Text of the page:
MANNHEIM, Germany — Delayed paperwork vaulted Sgt. 1st Class Paul Howard into history, when on Monday he became the last American to move out of Benjamin Franklin Village.
“It’s been nice. Peaceful,” Howard said.
“I’ve been the only person in my stairwell for over a year,” said Howard, whose daughter is grown and whose wife died last year.
Howard’s three-bedroom apartment was the last of 2,000 units emptied on the 65-year-old Army installation. Back in the 1980s, before the end of the Cold War and a series of drawdowns steadily diminished the U.S. military presence in Germany, some 8,000 soldiers and family members lived there.
The latest Europe drawdown started in 2003 at the beginning of the Iraq War, but the exodus from Mannheim began two years ago. The city of Mannheim had its official farewell ceremony for the garrison on May 8, 2011 — on the anniversary of Victory in Europe Day, when the Allies formally accepted the unconditional surrender of the armed forces of Nazi Germany — followed by the garrison command casing its colors and the departure of the majority of Mannheim’s soldiers.
Now the Heidelberg garrison is closing down at the end of next summer, a year ahead of schedule, as a reduced U.S. Army Europe headquarters moves from Heidelberg to Wiesbaden. In Heidelberg, some of the housing being vacated by Americans is slated to become affordable apartments for students attending the University of Heidelberg. But Mannheim officials have said that city has no use for the buildings now empty there.
Howard didn’t plan to be the last one out of Ben Franklin Village. “It’s just happenstance,” he said. “I was trying to get an earlier report date [to Fort Carson, Colo.] but the paperwork got delayed.”
A helicopter maintenance platoon sergeant, whose duty station is at Coleman Barracks, Howard arrived in Germany in December 2009 with his wife and daughter. The family, originally from Texas, had spent 11 years at Fort Campbell, Kentucky.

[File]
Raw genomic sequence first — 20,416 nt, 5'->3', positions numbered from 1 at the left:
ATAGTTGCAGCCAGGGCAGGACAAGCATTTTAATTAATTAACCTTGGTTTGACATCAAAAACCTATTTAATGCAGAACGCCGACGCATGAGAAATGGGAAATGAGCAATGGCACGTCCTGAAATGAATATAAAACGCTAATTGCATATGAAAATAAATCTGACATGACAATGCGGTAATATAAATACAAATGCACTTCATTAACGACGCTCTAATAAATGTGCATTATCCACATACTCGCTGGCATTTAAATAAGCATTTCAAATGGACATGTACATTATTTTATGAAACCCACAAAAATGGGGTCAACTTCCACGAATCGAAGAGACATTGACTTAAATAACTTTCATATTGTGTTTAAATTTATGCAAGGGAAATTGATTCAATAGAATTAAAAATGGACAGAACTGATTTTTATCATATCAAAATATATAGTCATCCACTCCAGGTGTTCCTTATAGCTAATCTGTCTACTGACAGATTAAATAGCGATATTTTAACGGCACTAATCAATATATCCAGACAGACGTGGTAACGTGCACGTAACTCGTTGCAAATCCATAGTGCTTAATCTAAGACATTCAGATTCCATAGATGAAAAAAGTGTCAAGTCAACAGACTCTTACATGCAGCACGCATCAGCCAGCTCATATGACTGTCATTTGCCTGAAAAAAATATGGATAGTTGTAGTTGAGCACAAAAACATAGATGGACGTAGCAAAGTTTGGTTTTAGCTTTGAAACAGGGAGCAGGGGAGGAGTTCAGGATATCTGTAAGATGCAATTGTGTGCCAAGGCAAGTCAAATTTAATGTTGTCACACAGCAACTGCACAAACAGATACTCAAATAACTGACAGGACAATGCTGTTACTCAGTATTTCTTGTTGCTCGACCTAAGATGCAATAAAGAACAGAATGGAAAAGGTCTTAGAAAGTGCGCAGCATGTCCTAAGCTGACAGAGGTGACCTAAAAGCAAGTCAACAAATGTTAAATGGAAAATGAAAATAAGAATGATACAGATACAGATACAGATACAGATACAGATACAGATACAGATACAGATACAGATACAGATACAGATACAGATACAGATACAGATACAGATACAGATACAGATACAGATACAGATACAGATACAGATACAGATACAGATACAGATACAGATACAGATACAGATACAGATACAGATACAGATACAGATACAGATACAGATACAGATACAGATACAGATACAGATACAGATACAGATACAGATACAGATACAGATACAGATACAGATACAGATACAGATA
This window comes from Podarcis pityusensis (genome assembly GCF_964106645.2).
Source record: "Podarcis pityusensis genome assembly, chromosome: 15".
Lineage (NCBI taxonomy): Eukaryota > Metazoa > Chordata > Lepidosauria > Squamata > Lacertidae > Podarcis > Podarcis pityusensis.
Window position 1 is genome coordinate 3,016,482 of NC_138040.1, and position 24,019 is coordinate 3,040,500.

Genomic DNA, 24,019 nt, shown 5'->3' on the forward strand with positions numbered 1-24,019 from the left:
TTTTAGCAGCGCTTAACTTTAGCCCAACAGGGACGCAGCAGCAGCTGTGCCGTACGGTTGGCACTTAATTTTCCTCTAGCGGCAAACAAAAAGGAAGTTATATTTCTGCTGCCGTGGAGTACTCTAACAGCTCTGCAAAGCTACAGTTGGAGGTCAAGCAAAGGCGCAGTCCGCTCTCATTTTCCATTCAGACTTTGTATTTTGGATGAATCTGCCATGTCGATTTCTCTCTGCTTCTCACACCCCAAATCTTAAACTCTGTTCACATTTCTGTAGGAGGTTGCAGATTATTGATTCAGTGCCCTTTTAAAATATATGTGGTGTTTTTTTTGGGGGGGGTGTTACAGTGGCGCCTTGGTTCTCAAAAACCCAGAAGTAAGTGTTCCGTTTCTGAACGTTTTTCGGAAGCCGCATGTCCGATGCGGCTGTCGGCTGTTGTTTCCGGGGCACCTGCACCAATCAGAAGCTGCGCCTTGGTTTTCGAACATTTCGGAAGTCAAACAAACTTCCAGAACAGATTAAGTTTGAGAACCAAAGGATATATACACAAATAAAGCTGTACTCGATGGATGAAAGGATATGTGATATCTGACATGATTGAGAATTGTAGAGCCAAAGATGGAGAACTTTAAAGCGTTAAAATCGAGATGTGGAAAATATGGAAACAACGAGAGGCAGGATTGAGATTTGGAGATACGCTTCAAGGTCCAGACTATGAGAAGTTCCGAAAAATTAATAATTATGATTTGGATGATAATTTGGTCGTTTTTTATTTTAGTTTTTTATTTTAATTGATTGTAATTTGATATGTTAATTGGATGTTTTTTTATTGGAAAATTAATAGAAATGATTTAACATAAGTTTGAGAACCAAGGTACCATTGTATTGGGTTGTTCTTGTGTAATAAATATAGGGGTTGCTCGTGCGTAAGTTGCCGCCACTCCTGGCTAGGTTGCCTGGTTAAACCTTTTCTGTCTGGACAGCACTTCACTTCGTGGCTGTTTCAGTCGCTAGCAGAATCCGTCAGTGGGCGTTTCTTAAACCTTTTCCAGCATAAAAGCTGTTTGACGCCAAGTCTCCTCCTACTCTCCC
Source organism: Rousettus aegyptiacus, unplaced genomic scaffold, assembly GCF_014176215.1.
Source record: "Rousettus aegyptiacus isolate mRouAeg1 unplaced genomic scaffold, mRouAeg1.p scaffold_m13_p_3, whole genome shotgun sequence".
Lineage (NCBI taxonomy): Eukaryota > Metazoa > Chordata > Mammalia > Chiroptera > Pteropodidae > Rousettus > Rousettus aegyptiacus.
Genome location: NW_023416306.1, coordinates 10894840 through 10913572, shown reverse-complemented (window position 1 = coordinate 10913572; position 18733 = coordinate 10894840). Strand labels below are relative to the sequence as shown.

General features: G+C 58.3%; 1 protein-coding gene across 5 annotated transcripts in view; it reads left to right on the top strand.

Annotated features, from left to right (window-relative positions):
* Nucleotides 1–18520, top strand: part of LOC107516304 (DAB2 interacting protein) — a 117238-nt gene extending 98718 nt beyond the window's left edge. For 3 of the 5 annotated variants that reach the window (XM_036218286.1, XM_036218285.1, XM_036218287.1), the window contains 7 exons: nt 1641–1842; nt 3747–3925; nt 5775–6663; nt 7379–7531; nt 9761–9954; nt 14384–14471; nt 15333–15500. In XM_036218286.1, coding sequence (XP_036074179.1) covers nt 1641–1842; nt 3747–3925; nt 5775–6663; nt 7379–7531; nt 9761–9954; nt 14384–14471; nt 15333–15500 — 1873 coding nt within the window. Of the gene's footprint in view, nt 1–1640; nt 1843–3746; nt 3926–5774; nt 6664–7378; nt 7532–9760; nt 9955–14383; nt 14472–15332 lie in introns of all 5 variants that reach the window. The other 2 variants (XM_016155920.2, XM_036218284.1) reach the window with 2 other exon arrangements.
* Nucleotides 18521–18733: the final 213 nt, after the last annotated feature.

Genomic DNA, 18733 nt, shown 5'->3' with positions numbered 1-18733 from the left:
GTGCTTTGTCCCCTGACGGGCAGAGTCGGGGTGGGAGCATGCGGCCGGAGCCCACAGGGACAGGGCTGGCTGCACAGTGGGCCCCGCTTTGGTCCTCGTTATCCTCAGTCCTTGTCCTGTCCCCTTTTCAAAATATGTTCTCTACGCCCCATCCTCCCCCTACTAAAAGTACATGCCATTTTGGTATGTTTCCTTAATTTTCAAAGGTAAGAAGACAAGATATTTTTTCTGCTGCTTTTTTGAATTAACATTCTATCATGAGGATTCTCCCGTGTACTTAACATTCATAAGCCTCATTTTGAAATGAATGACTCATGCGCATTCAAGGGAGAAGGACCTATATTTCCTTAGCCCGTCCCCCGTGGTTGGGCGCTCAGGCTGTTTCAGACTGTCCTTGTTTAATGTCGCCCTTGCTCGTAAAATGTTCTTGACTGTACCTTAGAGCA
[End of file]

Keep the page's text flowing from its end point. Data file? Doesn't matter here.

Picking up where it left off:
They enjoyed their posting to Mannheim.
“You had everything here you needed, right around here,” he said. “I got to see things I never would have.”
He and his wife, for instance, rode their Harley-Davidson through the Black Forest. “That’s a beautiful ride,” he said.
That’s one of the fondest memories he’s had in the past year that Howard has been alone — not only in his stairwell building, but also in his apartment.
Last summer, his daughter Elizabeth, now in college, decided to move back to the Fort Campbell area to graduate high school with friends there rather than spend her senior year at Heidelberg American High School. The Mannheim American High School had closed.
His wife Linea flew to the U.S. with her to get her settled. On the way back to Germany, she died after suffering a brain aneurism on the plane, Howard said.
He found out as he was about to leave to pick her up at the Frankfurt Airport. A physician in England called him, Howard said.
“A lot of things have changed in the last year,” Howard said. “I’m ready to go back to the states.”
Howard won’t be leaving Germany quite yet, however. He’ll spend a couple of months living in Heidelberg and commuting to Coleman.
Fort Carson is where Howard began his Army career more than 18 years ago. “So I go full circle,” he said.